Part of this confusion comes from people who are not part of a liturgical church tradition. This is not a bad thing, it’s just a misunderstanding of when and what the Twelve Days are all about. The churches that follow a liturgical year (Advent, Christmas, Epiphany, Lent, Easter, Pentecost) have set the time-line for the celebration of the Twelve Days of Christmas….the Christmas season, which is from December 25th through January 5th, the day before the Epiphany or the traditional day of celebration for the visit of the Three Kings to the baby Jesus.
In some cultures, Christmas is celebrated as a holy day, without the exchange of gifts. Gifts are instead exchanged on Epiphany or, in some cases, a gift a day is exchanged during the Twelve Days of Christmas. Epiphany, January 6th, as said, is the observation of the day the Magi arrived to pay homage to the Christ child. They brought their gifts for the new-born king. In the liturgical year, it is the beginning of the Epiphany season, the time before Lent starts with its forty days of self-deprivation.
No doubt, you’ve heard of Mardi Gras and the big parties held around the world in observance of it. A traditional time of celebration and revelry. One goodie often found at this time is a king cake, a reference to the three kings. This time of celebration is held during Epiphany Season, and ends on the Tuesday before Ash Wednesday.
Ah, but I digress, though I did want to show how the year follows one thing after another. It helps to explain when the correct Twelve Days of Christmas are. The Liturgical Year starts with the First Sunday of Advent, four Sundays before Christmas Day. For 2010, that ‘new year’s day’ was November 28th. From then until Christmas Day, the liturgical church is in the season of Advent. The season of Christmas starts with Christmas Day and goes for twelve days. January 5th is often referred to as Twelfth Night. In some traditions, it marks the removal of Christmas decorations and feasting.
I’m also sure you’ve heard of the song The Twelve Days of Christmas. The origin of this song is in dispute, but the meaning behind it doesn’t seem to be. The items given to the ‘singer’ of the song are not as simple as they appear. The do, in fact, refer to God’s grace.
Ace Collins in “Stories Behind the Best-Loved Songs of Christmas” explains the meanings behind the gifts:
The “true love” giving the gifts represented the pure love of God. Each gift represented a major doctrine of the Catholic faith.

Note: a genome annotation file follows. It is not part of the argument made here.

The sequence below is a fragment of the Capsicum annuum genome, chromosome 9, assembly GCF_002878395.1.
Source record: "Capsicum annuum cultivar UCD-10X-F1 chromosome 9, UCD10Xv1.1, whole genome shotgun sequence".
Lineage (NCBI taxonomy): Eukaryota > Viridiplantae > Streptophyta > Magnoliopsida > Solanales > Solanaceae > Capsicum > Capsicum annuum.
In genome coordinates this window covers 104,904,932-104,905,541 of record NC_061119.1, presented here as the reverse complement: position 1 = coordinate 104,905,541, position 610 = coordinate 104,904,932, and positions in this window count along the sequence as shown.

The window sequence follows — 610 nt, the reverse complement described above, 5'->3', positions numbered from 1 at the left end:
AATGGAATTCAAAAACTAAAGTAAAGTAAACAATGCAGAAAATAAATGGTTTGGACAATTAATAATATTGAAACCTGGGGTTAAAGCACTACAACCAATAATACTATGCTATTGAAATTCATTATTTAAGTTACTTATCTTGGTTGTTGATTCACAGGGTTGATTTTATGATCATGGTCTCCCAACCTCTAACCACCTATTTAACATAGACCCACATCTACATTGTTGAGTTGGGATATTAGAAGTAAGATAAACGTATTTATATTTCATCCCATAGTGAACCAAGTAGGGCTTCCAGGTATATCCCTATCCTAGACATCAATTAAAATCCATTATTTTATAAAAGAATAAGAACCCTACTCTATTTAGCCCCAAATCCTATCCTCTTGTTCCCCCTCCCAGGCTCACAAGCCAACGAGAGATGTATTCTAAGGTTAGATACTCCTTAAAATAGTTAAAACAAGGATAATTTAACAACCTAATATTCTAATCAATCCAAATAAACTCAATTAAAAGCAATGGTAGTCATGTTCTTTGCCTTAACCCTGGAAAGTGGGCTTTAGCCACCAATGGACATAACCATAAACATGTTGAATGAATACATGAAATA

A Partridge in a Pear Tree
The partridge represents the courage and devotion of Christ dying for his people. A mother partridge will lure predators away from her chicks, even sacrificing her life for them. The pear tree symbolizes the wooden cross upon which Jesus died.
Two Turtle Doves
This represents the Old and New Testaments of the Bible. Doves also symbolize truth and peace.
Three French Hens
French hens were the food of kings in sixteenth century England. Here they represent the expensive gifts brought by the wise men to the newborn Jesus.
Four Calling Birds
These symbolize the authors of the four Gospels.
Five Gold Rings
These are the five Old Testament books known as the Law of Moses.
Six Geese A-Laying
Here we have the six days in which God created the world. The eggs, from which new life springs, symbolize creation.
Seven Swans a-Swimming
These represent the seven gifts of the Holy Spirit outlined by the apostle Paul: prophesy, service, teaching, encouraging, giving, leadership and mercy. The swan, a graceful bird, symbolized these virtues.
Eight Maids A-Milking
Being a milk maid was one of the lowest jobs in sixteenth century England. Jesus came to save the poor and the humble, thus this gift represents Jesus’ love for the common people.
Nine Ladies Dancing
This dance represents the nine fruits of the spirit: love joy, peace, patience, kindness, goodness, faithfulness, gentleness and self-control.
Ten Lords A-Leaping
Here is a reminder of the Ten Commandments.
Eleven Pipers Piping
These represent the eleven faithful apostles who followed Jesus to the end and spread his message after his death. While there were twelve apostles, one betrayed Jesus.
Twelve Drummers Drumming
This is a symbol for the twelve tenets of the Catholic faith laid out in the prayer, “The Apostles’ Creed”. The drummers may provide the cadence for reciting this prayer.
Thinking you might want to give these gifts? Remember first off that the items repeat themselves. So that on the second day, it’s a gift of two turtle doves AND a partridge in a pear tree. On the third day it’s three French hens, two turtle doves and another partridge in a pear tree. So that at the end of the 12 days, you’d have given 364 gifts, which in 2010 would cost $96,824, an increase of 10.8% over last year, according to the annual Christmas price index compiled by PNC Wealth Management. And remember, you start giving them on Christmas Day...not December 13 or 14th.
Read more at Suite101: The Twelve Days of Christmas: Legend of the Christmas Carol’s Twelve Gifts
Arriving home for Christmas, the last thing Jacob Scott expects in his house is a sexy, shotgun-toting stranger. Worse, his attraction to her bothers him even more than the gun. Still reeling from the deception of his long-time girlfriend, he’s not looking for romance.
Tessa Jones has learned one hard lesson—when everyone in your life has failed you the only one you can trust is yourself. Facing the whispers of the townsfolk and an arson charge, Tessa unexpectedly finds herself trusting Jacob with more than her legal troubles.
Struggling between the promise of the present and the hurts of the past, can these two lost souls overcome their pain long enough to discover a gift beyond all measure?
Available now at The Wild Rose Press.
Anna Kathryn Lanier